Beyond Re-Animator (2003)

Starring Jeffrey Combs, Jason Barry, Bárbara Elorrieta, Elsa Pataky, Santiago Segura, Simón Andreu, Tommy Dean Musset,

Directed by Brian Yuzna

Expectations: Low.

On the general scale:
onehalfstar

On the B-Movie scale:
twostar


Let me just start off by saying that Beyond Re-Animator is a lot better than I expected, but it still doesn’t come close to the original. It’s about as good as the previous entry, Bride of Re-Animator, but arguments could be made and it all really comes down to preference anyway. Overall, I preferred this one to the last one if only because the story was different and wasn’t so much of a cookie-cutter redo of the original.

The film opens with a boy and his friend camping outside their house. Some strange noises prompt them to investigate. The noises turn out to be a lurking zombie with no jaw and one hell of a tongue, who kills the kid’s sister right in front of him and then tries to guzzle down the milk left on the counter. The cops come and arrest the man responsible who was found playing around in the adjacent graveyard, one Herbert West (Jeffrey Combs). As he’s put into the police cruiser, he drops a syringe of reagent which the kid retrieves. Fourteen years later the child has struggled to figure out how that sister-killing zombie was possible and it leads him to the medical profession. He gets a job at the prison where West is held and the two start up a relationship similar to the West/Cain dynamic of the first two films.

Combs seems tired of playing the character in his first scenes, but as the film moves on he seems to settle in and have fun with it. The rest of the cast is pretty bad though, with tons of shitty dialogue delivery and wooden expressions. This honestly didn’t detract too much from my enjoyment though, as I was able to laugh at it and wait for the next fun-filled special effect. Simón Andreu as the sadistic prison warden is easily the best of the supporting cast. His scenes later in the film are especially fun due to a new advancement West has made in his work during his prison stay.

In the first film, West conquered simple re-animation of dead tissue. The results were violent and uncontrollable. In the sequel, he was able to fuse random body parts and create entirely new life from his findings. Still, the results were violent and uncontrollable. In Beyond Re-Animator, West has discovered that Nano-Plasmic Energy exists in every cell of a living body and it’s only a matter of re-introducing it to the re-animated subject for them to regain normal function! For the most part it actually works but subjects are still violent. The difference this time is that these pseudo-zombies possess their own free will. The subjects are now coherent and able to talk as well, so they become more full-fledged characters than previous re-animation experiments. This also adds some cringe-worthy scenes towards the end, but it works overall. especially when West re-animates the warden with the Nano-Plasmic Energy of a rat. It produces hilarious results and it is this kind of reckless imagination, similar to the bat-winged Dr. Hill in Bride of Re-Animator, that elevates the film to a much funner place than your traditional, tired second sequel.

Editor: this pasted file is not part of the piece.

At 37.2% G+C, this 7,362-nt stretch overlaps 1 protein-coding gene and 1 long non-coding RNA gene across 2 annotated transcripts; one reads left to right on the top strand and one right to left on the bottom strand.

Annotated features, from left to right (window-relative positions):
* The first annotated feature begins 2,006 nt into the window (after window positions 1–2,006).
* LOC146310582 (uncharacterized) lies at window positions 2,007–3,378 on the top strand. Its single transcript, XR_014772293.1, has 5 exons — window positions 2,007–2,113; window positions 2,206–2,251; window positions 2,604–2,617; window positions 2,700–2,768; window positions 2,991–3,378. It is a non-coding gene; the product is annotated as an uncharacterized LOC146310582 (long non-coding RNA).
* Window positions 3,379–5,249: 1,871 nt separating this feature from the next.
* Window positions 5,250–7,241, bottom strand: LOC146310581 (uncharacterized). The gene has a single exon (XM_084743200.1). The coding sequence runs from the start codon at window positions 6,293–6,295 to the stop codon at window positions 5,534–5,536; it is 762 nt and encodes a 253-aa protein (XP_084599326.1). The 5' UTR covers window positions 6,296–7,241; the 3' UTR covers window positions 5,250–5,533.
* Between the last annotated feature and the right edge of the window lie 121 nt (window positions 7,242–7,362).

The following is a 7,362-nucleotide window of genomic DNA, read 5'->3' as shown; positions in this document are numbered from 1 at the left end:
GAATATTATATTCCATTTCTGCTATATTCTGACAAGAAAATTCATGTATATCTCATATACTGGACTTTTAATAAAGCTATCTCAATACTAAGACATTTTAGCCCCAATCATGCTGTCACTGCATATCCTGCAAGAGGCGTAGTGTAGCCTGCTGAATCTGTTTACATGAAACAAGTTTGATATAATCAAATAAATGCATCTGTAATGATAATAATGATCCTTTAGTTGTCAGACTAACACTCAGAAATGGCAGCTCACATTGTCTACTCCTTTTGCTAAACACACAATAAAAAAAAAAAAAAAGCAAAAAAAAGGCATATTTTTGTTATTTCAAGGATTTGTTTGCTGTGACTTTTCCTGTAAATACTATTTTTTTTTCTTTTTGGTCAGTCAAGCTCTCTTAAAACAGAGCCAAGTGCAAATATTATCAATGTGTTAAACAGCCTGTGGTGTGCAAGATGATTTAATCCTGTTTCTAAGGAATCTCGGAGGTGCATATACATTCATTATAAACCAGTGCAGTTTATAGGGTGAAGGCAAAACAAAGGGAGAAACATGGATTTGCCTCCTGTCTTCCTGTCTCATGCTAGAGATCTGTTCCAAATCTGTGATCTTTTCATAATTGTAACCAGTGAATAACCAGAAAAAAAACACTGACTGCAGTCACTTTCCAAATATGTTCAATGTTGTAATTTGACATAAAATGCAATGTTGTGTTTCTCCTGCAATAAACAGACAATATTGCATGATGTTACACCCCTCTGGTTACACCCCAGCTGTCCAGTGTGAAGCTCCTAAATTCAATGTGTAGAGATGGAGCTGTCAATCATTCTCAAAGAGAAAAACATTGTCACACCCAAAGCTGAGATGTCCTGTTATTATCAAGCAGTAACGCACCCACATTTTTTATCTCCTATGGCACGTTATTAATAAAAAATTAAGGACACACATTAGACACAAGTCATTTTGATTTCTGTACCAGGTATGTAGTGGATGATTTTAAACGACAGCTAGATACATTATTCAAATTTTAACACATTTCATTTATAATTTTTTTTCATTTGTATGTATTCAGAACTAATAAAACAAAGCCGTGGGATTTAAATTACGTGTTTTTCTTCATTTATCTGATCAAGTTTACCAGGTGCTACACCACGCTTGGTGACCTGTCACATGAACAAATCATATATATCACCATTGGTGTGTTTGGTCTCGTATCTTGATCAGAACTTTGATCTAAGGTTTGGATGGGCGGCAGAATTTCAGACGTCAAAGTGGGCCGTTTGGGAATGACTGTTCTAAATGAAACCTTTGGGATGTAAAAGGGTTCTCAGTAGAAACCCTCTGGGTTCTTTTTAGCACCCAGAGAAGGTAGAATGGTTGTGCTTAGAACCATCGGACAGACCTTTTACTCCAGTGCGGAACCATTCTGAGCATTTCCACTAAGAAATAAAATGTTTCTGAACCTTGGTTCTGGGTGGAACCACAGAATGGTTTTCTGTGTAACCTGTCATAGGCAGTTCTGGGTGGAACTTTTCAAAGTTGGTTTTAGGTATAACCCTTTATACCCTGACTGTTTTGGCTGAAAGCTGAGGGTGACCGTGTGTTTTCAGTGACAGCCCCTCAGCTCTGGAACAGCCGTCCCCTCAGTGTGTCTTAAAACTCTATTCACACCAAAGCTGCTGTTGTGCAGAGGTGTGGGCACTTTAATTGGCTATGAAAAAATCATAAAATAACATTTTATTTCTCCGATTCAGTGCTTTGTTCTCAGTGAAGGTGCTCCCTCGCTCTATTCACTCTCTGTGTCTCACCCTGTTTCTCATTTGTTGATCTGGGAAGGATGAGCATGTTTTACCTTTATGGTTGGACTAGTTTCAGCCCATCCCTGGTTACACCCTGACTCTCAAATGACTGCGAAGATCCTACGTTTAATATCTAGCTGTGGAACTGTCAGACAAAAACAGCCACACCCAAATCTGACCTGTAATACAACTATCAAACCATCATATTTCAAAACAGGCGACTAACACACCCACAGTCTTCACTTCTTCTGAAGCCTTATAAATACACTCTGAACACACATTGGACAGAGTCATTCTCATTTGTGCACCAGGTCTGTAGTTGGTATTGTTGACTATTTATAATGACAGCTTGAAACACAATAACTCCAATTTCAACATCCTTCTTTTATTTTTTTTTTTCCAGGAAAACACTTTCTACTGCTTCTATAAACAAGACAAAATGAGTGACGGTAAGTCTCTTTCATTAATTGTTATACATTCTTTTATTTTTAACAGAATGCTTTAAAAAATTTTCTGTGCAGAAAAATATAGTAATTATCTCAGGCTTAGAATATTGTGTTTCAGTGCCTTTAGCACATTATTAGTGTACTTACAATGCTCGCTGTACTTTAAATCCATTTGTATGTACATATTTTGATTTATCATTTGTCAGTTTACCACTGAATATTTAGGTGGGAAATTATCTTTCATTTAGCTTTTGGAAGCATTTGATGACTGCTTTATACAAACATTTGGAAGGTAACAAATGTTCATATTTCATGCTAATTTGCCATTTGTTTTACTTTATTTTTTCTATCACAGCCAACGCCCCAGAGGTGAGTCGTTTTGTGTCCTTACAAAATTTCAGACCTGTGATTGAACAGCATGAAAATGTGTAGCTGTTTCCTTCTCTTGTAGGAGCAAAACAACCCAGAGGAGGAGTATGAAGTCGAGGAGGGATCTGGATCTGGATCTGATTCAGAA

The film originally premiered as a Sci-Fi channel feature, but that version was cut to TV-PG. That ain’t the way to experience this film. Shitty as it may be, the sheer lunacy of some of these moments really need the gore and the shock value the R rating can allow. You won’t see a re-animated torso swinging on a rope to attack West, nor will you see a rat rolling a severed penis back to his rat-hole in the TV-PG version. As moments like these are the reason to watch shit like this, I can’t imagine bothering with anything less than the full version.

Beyond Re-Animator is a pretty bad movie overall, but it definitely has its moments like the previous sequel. I had a lot of fun with this one and I think any good sadistic horror fan will have an equally fun time with it. One of the film’s biggest hurdles is that it was produced in Spain, but they try to hide that fact throughout by dubbing certain actors. This can be off-putting at times, but if you ask me, it only adds to the B-movie fun factor. If you’re on the fence after reading this, it’s probably best if you sit this one out, but if it sounds like a good time check out the first two and then give this one a go. It’s fun.

Come back next Tuesday as we kick off the October shitstorm of horror movies one week early with the rare Clive Barker film, Underworld AKA Transmutations!

2 comments to Beyond Re-Animator (2003)

  • I feel sorry for all these “creature feature” actors like Jeffrey Combs or Robert Englund, because it just means getting typecast again and again and again. Particularly for Combs who (I think) could have done quite well as a quirky supporting actor.

    • You’re right, they could have easily been quality supporting actors in mainstream films. I often wonder if these actors that primarily do horror films, do them because they enjoy them, or because they’re the only jobs they can get. It’s probably a bit of both, but I’d like to think that they’re doing them because they love horror. I know if I were to ever make a feature, my first instinct would be horror because it would be so much fun.

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